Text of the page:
Injection against early breast cancer has good results in animal tests

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A new preclinical trial (not tested in humans) for treating early-stage breast cancer has shown promise in completely eliminating the disease in a less invasive way than conventional therapies. The results were published in the scientific journal Proceedings of the National Academy of Science.

In general, breast cancer is the most common tumor in women worldwide. According to the World Health Organization (WHO) in 2020, there were 2.3 million women diagnosed with breast cancer and 685,000 global deaths.

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In Brazil, estimates from the National Cancer Institute (Inca) indicate that about 66,280 people should be diagnosed with breast cancer annually. With regard to the number of deaths from the disease, the Inca survey showed that 18,032 die annually in the country as a result of the tumor.

In the United States, this type of cancer affects 69,000 women each year, and in many cases, they end up having breast removal surgery and radiation treatments for these very early cancers.

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In other situations, some patients receive chemotherapy or hormone therapies, explained lead study author Saraswati Sukumar, a professor of oncology and pathology at Johns Hopkins University.

Now, work done in mice provides a strong preclinical basis for conducting feasibility and safety trials with patients who have stage 0 breast cancer, also known as ductal carcinoma in situ (DCIS), according to the authors. .

DCIS tumor is characterized by the presence of abnormal precancerous cells within the milk ducts in the breast. At this stage of the disease, cancer cells are only in the layer from which they developed and have not yet spread to other layers of the organ of origin.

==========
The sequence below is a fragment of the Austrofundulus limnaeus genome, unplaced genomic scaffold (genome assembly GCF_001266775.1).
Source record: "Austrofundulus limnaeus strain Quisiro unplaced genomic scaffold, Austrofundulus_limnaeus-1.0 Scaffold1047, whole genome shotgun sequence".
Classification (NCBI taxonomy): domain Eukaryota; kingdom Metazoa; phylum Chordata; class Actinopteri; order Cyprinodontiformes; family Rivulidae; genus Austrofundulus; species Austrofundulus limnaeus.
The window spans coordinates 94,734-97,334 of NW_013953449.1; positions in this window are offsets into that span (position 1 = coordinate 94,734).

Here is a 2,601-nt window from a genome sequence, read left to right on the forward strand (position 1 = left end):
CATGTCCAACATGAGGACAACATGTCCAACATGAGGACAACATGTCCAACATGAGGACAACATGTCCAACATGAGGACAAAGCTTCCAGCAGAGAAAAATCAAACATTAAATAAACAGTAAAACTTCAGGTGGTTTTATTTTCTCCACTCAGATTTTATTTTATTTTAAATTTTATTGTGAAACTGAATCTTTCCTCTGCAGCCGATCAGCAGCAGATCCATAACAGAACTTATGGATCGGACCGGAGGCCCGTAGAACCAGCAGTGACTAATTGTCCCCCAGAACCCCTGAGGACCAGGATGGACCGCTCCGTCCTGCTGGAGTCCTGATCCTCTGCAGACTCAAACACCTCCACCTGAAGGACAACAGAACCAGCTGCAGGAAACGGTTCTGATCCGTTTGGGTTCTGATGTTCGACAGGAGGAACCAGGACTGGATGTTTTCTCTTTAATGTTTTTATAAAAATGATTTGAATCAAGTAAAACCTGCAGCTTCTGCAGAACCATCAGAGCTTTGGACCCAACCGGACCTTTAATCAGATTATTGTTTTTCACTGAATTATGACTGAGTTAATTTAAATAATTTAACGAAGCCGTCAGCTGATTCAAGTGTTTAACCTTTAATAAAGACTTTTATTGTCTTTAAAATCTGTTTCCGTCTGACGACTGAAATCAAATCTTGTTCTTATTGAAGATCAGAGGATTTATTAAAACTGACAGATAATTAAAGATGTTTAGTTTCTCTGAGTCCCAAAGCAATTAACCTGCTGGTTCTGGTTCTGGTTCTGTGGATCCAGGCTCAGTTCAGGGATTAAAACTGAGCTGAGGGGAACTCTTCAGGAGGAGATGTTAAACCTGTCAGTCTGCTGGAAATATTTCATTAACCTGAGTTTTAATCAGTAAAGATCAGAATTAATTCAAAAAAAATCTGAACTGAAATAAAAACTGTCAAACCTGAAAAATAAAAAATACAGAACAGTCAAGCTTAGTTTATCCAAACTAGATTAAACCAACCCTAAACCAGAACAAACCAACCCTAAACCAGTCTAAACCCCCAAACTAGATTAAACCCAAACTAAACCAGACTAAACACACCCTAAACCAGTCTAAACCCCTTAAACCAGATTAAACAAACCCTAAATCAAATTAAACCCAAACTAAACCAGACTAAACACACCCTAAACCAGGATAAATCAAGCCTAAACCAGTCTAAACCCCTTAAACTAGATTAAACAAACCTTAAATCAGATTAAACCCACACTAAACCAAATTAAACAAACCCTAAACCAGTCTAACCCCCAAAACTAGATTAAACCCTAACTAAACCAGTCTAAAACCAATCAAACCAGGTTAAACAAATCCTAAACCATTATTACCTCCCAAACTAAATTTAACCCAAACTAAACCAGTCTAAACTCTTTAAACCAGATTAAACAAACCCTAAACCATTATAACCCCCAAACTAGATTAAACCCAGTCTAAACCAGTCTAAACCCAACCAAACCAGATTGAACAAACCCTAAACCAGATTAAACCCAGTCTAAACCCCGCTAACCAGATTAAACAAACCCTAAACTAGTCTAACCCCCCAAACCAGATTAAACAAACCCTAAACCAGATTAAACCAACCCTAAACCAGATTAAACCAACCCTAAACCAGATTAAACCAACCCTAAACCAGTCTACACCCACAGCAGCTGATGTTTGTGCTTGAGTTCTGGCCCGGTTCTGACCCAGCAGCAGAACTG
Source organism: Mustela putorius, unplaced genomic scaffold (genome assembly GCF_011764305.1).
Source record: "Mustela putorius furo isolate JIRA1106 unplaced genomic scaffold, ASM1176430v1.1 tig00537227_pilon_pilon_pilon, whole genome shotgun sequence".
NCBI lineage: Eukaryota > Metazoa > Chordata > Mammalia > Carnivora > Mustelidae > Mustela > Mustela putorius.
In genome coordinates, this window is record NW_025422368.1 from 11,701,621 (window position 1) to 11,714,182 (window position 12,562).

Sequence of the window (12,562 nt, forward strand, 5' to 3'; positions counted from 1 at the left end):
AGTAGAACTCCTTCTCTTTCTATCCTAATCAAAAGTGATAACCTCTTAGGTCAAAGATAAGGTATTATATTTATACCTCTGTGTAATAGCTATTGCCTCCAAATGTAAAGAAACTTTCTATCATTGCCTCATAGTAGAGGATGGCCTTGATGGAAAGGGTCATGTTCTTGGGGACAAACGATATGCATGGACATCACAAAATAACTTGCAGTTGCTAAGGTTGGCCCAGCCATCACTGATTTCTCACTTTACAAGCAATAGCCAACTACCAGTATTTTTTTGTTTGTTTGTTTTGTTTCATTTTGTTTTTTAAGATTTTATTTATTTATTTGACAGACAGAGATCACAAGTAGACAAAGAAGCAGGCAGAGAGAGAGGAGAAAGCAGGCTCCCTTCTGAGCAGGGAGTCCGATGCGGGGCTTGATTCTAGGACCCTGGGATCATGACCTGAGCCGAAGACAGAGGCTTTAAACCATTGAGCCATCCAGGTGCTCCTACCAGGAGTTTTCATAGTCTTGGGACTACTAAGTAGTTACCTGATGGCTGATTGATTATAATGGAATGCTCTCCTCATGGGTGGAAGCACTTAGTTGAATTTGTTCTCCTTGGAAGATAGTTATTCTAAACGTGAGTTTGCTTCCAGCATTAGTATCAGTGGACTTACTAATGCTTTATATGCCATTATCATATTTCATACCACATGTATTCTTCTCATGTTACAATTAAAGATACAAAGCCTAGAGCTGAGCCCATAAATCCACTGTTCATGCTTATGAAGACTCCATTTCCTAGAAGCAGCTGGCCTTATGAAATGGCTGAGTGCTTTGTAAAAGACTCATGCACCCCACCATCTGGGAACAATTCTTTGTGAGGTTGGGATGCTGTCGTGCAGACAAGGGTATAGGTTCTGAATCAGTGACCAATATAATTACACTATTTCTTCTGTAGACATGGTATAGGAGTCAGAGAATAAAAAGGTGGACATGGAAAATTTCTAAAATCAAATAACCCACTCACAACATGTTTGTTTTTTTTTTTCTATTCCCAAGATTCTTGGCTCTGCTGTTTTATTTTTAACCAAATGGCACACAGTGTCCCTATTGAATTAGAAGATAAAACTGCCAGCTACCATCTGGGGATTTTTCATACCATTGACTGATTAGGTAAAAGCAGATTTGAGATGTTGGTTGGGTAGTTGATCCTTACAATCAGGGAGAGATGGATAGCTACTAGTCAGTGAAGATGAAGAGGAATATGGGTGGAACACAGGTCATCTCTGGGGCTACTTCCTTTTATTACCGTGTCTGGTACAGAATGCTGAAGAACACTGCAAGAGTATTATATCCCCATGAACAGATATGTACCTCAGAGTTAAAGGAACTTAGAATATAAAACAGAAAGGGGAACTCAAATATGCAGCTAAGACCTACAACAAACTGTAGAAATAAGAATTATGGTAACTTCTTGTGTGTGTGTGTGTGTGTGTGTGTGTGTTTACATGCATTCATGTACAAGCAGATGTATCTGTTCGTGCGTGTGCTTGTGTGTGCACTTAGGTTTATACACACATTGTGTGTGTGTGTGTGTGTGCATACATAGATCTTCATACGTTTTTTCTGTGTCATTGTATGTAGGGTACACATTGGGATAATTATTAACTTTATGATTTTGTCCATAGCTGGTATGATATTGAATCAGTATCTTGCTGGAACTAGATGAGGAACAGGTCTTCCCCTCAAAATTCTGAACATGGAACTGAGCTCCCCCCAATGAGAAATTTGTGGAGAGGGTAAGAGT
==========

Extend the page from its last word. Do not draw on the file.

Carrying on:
less invasive

Thinking of avoiding an invasive treatment such as mastectomy (breast removal), the research team proposed a type of therapy that consists of the application of an injection with the immunotoxin drug through the breast duct, which could result in the cleaning of the DCIS.

“To our great surprise, the drugs “killed” all the lesions present in that breast duct. I had never seen such expressive results in my life,” said Sukumar.

During their investigations in mice, the researchers first evaluated the cell killing effects of HB21(Fv)-PE40, a targeted immunotoxin, on four cell lines of different molecular subtypes of breast cancer.

This toxin consists of HB21, a monoclonal antibody (a protein that can bind to a specific target — in this case, the human transferrin receptor (TRF), a carrier protein found in breast cancer).

HB21 has been fused to PE40, a fragment of a bacterial toxin that disrupts the production of proteins in cells and leads to cell death.

The findings showed that this infusion induced strong tumor killing effects in all cell lines.

The researchers also administered the treatment to 10 mice to look for toxins circulating in the blood after treatment and did not find them between five and 30 minutes after the injection.